Point Sur

First Operational: 1889

Height: 48 feet

Accessibility: museum/gift shop, grounds, lighthouse open when tours are available

  • Facebook
5F535288-32AC-4334-890B-C67C8AC49F50IMG_0103_edited.jpg

Visitor Information

General

Tours: Wednesday and Saturday from 10 a.m. - 5 p.m., Sunday from 10 a.m. -1 p.m. 

Tours are limited to 40 Visitors - first come, first served.

(831) 625-4419

info@pointsur.org

Directions

Point Sur State Historic Park,

Highway 1

Monterey, CA 93940

Meet along west side of Highway 1 at the farm cate, 19 miles south of Rio Road in Carmel, 1/4 mile north of the Point Sur Naval Facility.

History

Point Sur is a 361 ft tall rock broken off from the nearby Santa Lucia Mountain Range. Water used to cover the land connecting the rock from the mainland, causing it to look like a separate island; however, even after the outcropping was revealed to be attached to the mainland, it remained a significant hazard to shipping. The construction of Point Sur began in 1887, and large areas of the rock were blasted away to create large enough spaces to place buildings on top. The lighthouse was built in the northwestern area of the rock and a three storied triplex was built in the south end, which was designed to house the keepers and their families. A first order Fresnel lens was installed into the lantern room and first illuminated on August 1, 1889. A 450 pound weight would be hand-cranked by the light-keepers and rotated the lens for 4 hours before it needed to be cranked up again. When rotating the lens produced an alternating white and red light every 15 seconds 272 feet above sea level. Other facilities like a barn, blacksmith, and a schoolhouse was built on Point Sur for the light-keepers and their families to create a more self sufficient environment, as Highway 1 was not completed until 1937.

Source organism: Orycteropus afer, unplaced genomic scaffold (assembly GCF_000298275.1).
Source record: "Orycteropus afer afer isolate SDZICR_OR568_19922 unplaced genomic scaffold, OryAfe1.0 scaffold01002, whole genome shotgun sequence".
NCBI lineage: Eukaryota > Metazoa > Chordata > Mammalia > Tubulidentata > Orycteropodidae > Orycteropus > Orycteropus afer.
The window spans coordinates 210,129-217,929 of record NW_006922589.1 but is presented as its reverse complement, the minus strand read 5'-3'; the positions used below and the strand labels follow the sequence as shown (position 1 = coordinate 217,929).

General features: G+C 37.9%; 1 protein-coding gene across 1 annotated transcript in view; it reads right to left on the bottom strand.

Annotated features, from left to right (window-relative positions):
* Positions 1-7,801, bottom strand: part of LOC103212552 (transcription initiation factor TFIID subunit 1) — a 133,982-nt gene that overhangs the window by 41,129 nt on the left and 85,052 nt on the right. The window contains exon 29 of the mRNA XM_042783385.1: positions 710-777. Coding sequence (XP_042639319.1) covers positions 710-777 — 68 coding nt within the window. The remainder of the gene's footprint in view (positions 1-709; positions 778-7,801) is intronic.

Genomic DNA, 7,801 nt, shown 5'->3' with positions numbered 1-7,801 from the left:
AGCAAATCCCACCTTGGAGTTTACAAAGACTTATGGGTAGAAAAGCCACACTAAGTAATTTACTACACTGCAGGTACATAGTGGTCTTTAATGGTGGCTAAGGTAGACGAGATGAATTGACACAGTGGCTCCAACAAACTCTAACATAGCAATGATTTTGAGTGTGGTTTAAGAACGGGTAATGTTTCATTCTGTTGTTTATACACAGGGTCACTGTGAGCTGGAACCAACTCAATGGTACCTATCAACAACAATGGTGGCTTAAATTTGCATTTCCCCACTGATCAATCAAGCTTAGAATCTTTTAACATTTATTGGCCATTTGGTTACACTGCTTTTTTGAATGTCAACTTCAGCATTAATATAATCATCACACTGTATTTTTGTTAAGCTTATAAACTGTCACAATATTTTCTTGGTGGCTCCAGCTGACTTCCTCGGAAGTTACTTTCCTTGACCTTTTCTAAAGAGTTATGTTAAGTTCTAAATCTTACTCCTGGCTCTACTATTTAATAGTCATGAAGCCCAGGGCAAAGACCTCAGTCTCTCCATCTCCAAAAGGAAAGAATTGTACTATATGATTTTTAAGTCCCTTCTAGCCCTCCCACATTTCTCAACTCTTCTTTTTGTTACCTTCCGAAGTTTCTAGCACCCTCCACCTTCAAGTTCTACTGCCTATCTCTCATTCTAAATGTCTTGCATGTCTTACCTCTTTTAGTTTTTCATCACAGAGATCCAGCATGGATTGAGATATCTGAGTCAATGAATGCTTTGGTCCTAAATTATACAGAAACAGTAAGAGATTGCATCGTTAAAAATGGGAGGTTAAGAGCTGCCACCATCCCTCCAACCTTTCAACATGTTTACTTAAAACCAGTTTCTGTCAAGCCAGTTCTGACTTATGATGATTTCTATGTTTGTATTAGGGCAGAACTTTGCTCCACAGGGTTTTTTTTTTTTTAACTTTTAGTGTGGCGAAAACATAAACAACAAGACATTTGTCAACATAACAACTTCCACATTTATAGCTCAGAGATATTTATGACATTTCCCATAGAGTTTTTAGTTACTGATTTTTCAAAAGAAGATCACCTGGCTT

During World War II, men were stationed at Point Sur in order to protect the coastline, and as a result a mess hall and a bunkhouse was built to accommodate them. Additionally Point Sur Naval Facility was built in secret during the Cold War as a way to detect Soviet submarines. The public was told that the facility was built for oceanographic research. This Naval Faculty was one of 30 secret naval bases worldwide that was built to detect Soviet submarines.

 

Today, visitors can explore both the lighthouse and naval station through regularly scheduled tours available throughout the year.